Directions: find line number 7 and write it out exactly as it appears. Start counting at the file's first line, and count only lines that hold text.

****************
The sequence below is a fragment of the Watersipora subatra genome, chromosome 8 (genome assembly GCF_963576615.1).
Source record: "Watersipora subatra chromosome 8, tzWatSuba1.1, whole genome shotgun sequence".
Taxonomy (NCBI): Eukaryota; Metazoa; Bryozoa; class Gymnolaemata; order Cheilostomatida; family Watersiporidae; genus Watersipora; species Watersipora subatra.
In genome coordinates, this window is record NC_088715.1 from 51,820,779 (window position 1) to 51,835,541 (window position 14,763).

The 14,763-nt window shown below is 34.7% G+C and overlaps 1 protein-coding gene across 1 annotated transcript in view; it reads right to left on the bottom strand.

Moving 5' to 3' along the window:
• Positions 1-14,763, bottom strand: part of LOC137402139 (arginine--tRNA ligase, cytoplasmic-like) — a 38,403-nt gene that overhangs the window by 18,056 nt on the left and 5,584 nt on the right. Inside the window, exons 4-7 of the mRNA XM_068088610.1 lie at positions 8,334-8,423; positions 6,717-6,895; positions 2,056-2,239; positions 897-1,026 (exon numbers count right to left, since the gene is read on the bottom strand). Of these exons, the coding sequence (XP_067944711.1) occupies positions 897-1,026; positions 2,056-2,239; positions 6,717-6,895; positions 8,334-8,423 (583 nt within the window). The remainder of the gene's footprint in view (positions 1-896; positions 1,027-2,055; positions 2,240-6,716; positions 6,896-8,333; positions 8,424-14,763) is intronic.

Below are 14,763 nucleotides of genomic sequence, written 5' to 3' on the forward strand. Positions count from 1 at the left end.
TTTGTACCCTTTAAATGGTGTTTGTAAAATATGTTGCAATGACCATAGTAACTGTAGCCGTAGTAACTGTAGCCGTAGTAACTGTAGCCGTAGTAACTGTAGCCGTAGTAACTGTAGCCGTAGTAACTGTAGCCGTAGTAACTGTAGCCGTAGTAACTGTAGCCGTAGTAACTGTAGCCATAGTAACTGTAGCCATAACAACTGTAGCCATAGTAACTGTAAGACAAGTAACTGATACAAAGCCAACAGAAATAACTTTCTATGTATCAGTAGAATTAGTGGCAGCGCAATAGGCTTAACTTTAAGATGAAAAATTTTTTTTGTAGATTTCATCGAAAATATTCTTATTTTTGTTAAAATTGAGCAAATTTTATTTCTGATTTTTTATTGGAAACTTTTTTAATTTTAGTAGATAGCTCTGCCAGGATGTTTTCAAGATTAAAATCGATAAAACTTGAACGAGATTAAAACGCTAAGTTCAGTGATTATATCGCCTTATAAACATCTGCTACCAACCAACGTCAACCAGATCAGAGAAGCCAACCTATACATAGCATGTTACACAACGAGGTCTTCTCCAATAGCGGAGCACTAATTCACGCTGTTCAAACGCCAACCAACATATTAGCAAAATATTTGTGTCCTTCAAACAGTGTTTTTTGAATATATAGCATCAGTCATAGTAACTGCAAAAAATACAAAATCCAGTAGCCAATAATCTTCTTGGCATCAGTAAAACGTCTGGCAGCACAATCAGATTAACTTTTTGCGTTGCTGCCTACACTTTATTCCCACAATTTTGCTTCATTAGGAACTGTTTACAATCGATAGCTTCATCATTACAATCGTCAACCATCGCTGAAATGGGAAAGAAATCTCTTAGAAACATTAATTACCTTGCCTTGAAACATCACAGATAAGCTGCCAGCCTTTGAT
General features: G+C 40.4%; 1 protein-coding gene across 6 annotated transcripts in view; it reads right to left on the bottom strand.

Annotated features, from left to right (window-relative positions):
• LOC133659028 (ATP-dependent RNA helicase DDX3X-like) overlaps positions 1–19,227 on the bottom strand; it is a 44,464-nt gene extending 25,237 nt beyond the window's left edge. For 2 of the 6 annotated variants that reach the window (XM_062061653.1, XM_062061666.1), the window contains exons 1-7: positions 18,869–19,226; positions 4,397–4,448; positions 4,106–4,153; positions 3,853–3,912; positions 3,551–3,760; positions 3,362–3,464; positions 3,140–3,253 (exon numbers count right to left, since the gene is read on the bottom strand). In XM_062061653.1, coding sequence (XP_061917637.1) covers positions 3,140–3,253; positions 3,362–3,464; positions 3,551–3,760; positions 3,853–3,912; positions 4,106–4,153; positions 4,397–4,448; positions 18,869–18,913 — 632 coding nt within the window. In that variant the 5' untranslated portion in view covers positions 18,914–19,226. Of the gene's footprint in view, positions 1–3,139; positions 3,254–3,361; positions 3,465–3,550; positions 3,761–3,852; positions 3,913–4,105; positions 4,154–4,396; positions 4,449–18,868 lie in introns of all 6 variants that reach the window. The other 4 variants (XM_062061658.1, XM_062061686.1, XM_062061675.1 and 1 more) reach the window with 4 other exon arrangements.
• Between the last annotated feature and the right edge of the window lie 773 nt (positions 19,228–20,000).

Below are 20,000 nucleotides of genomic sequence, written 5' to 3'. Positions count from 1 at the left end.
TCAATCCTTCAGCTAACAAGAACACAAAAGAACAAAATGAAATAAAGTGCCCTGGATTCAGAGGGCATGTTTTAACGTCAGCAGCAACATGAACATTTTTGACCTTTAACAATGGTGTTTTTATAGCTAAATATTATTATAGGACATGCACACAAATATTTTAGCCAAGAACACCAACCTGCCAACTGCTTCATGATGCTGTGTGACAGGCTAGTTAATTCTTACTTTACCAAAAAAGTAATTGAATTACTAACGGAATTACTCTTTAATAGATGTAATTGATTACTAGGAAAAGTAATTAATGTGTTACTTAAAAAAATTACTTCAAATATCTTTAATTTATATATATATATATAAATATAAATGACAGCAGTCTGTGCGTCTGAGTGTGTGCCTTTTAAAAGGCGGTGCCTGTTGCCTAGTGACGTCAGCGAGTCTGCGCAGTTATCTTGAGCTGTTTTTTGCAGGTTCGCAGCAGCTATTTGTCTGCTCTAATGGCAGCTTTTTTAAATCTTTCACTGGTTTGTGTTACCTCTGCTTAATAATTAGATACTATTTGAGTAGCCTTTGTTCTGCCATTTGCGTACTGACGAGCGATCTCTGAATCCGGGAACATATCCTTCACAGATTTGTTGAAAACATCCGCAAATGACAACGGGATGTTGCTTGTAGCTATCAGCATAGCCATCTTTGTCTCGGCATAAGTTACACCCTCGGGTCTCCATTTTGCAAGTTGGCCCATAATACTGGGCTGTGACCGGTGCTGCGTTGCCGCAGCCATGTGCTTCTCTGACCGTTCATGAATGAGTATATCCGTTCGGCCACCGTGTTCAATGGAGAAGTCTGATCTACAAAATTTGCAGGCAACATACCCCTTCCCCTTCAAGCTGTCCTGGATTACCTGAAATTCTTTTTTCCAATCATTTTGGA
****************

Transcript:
• Positions 1-14,763, bottom strand: part of LOC137402139 (arginine--tRNA ligase, cytoplasmic-like) — a 38,403-nt gene that overhangs the window by 18,056 nt on the left and 5,584 nt on the right. Inside the window, exons 4-7 of the mRNA XM_068088610.1 lie at positions 8,334-8,423; positions 6,717-6,895; positions 2,056-2,239; positions 897-1,026 (exon numbers count right to left, since the gene is read on the bottom strand). Of these exons, the coding sequence (XP_067944711.1) occupies positions 897-1,026; positions 2,056-2,239; positions 6,717-6,895; positions 8,334-8,423 (583 nt within the window). The remainder of the gene's footprint in view (positions 1-896; positions 1,027-2,055; positions 2,240-6,716; positions 6,896-8,333; positions 8,424-14,763) is intronic.